Although it’s been widely rumored for months, Marvel only lately announced that the next writer of Captain America will be Ta-Nehisi Coates. This is excellent news for a couple reasons: first, because after Nick Spencer’s disastrous run where Captain America became a Nazi, the book and the character badly need not so much a “Fresh Start” as a bold new direction – and Ta-Nehisi Coates is a writer who is not afraid of taking established characters in bold new directions, as readers of his continuing run on Black Panther can attest to. Second, more than almost any hero, Captain America is a character who is about political ideas, and as a top-flight political essayist, Coates is better suited than most comics writers to do just that.
Coates Has a Good Read on the Character
As I’ve noted before, people often misread Steve Rogers, either thinking of him as a political or cultural reactionary, following a Whiggish view of history in which the past is conservative and the future is an uninterrupted march of progress. That’s why it’s so good to see Coates writing that:
Those of you who’ve never read a Captain America comic book or seen him in the Marvel movies would be forgiven for thinking of Captain America as an unblinking mascot for American nationalism. In fact, the best thing about the story of Captain America is the implicit irony. Captain America begins as Steve Rogers—a man with the heart of a god and the body of a wimp. The heart and body are brought into alignment through the Super Soldier Serum, which transforms Rogers into a peak human physical specimen. Dubbed Captain America, Rogers becomes the personification of his country’s egalitarian ideals—an anatomical Horatio Alger who through sheer grit and the wonders of science rises to become a national hero.
Rogers’s transformation into Captain America is underwritten by the military. But, perhaps haunted by his own roots in powerlessness, he is a dissident just as likely to be feuding with his superiors in civilian and military governance as he is to be fighting with the supervillain Red Skull. Conspirators against him rank all the way up to the White House, causing Rogers to, at one point, reject the very title of Captain America. At the end of World War II, Captain America is frozen in ice and awakens in our time—and this, too, distances him from his country and its ideals. He is “a man out of time,” a walking emblem of greatest-generation propaganda brought to life in this splintered postmodern time. Thus, Captain America is not so much tied to America as it is, but to an America of the imagined past. In one famous scene, flattered by a treacherous general for his “loyalty,” Rogers—grasping the American flag—retorts, “I’m loyal to nothing, general … except the dream.”
This passage nicely brings together core aspects of Captain America as he’s existed for almost eighty years in the comics and as he’s been displayed to the world through the Marvel Cinematic Universe: the origin story of a sickly youth turned shield-throwing sentinel of liberty, the stands against tyranny seen in Captain America: Winter Soldier or that time in the 70s where Cap brought down Nixon, and the idea of Captain America as a man out of time, reflecting on the present through the past. And these key elements are key to why Chris Evans’ portrayal of Steve Rogers in three films and on Twitter has been seized on so strongly by a younger generation of fans, and why it was such a misstep to go down Nick Spencer’s shallow contrarian path.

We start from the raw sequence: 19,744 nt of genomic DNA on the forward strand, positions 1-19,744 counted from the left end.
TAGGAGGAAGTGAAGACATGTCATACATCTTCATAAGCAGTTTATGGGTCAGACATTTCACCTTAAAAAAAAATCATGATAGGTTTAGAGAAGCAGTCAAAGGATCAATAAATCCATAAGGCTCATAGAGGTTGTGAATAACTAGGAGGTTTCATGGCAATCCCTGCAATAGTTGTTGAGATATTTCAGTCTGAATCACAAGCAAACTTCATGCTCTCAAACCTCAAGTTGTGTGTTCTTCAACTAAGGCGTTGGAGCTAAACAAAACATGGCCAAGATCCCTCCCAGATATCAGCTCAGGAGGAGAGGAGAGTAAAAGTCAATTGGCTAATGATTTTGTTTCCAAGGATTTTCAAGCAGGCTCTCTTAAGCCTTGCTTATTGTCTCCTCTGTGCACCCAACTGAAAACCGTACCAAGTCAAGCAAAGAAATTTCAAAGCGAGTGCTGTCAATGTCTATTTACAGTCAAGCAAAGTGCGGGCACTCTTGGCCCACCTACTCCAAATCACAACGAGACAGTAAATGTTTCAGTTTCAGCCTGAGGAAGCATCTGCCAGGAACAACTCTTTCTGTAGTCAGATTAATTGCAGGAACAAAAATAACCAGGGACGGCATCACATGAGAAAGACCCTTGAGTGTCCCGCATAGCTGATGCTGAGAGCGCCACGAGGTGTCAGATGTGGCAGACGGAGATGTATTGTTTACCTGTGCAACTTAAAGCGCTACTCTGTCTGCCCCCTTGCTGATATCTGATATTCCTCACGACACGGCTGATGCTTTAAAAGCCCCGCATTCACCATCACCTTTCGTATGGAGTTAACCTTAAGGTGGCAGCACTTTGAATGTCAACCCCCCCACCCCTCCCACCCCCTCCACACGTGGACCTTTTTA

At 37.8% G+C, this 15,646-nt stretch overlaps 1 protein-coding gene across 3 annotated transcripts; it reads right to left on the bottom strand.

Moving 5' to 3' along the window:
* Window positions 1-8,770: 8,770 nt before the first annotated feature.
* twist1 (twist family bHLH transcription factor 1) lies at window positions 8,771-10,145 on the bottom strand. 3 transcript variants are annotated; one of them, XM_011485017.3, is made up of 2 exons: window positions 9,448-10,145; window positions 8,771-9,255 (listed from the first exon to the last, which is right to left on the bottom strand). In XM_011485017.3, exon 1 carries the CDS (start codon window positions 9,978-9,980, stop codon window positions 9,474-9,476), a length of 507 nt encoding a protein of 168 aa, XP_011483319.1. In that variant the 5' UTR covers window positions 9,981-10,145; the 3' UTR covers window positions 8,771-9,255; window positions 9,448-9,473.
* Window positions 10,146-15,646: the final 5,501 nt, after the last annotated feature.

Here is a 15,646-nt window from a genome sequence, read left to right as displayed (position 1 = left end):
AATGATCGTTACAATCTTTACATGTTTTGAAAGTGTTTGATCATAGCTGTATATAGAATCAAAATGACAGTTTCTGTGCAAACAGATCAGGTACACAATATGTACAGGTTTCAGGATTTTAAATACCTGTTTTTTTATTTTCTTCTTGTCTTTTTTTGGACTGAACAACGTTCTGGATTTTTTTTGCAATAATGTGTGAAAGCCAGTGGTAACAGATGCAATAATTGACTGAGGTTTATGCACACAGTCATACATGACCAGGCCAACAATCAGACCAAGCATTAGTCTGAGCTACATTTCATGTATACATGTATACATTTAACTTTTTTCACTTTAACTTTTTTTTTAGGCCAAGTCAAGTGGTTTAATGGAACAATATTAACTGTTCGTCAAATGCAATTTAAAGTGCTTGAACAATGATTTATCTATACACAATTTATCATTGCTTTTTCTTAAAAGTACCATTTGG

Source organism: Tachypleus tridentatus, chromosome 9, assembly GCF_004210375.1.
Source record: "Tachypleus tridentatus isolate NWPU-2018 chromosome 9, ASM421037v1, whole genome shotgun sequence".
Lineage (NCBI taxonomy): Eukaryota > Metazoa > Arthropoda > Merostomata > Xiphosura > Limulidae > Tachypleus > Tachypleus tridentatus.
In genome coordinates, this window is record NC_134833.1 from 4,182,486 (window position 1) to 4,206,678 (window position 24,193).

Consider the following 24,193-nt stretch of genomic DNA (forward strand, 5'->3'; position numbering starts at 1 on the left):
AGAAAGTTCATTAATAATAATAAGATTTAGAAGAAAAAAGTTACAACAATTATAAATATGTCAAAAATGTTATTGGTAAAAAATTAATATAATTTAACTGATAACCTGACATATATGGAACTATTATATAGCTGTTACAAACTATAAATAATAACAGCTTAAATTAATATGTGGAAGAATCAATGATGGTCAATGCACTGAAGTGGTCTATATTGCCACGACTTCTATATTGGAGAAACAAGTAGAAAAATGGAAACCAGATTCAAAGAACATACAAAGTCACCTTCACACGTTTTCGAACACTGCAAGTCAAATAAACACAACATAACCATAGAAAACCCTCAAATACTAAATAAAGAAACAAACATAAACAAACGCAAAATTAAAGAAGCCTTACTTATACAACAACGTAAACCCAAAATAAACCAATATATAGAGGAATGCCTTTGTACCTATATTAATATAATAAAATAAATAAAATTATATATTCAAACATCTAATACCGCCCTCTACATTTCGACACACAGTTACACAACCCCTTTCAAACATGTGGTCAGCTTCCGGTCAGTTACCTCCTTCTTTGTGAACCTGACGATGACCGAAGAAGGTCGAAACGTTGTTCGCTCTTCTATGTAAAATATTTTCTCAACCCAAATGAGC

As a semi-professional Captain America and political history nerd, I’d like to see him get more explicit about Cap’s left-wing ideas – really interrogate what the imagined past was (more on this in a bit); I’d also like to explore the idea that Steve Rogers is not an old man in a young body (with all the values that are supposed to come with old age) but rather a man in his early 20s who time-travelled from the 40s to the present, just very slowly.
I think this is an excellent place to start writing about Captain America.
Ta-Nehisi Coates Is An Honest Wrestler With Ideas
Contrary to the backlash that accompanied the runaway success of Between the World and Me and We Were Eight Years in Power, I would argue that Coates is a very introspective and transparent writing about everything from learning French to the history of the Civil War to the politics of the Obama administration. This same quality has been very evident in his comics writing. Rather than luxuriating in comforting racial myth, Coates subjected Wakanda to the same kind of critical analysis seen in Ryan Coogler’s Black Panther, giving us two lesbian dissident Dora Milaje forming their own country within a country and Wakanda becoming a constitutional monarchy.
Now, Steve Rogers’ personal brand of New Deal era anti-fascist politics isn’t quite as natural a fit for Coates, which he readily admits:
I confess to having a conflicted history with this kind of proclamation—which is precisely why I am so excited to take on Captain America. I have my share of strong opinions about the world. But one reason that I chose the practice of opinion journalism—which is to say a mix of reporting and opinion—is because understanding how those opinions fit in with the perspectives of others has always been more interesting to me than repeatedly restating my own. Writing, for me, is about questions—not answers. And Captain America, the embodiment of a kind of Lincolnesque optimism, poses a direct question for me: Why would anyone believe in The Dream? What is exciting here is not some didactic act of putting my words in Captain America’s head, but attempting to put Captain America’s words in my head. What is exciting is the possibility of exploration, of avoiding the repetition of a voice I’ve tired of.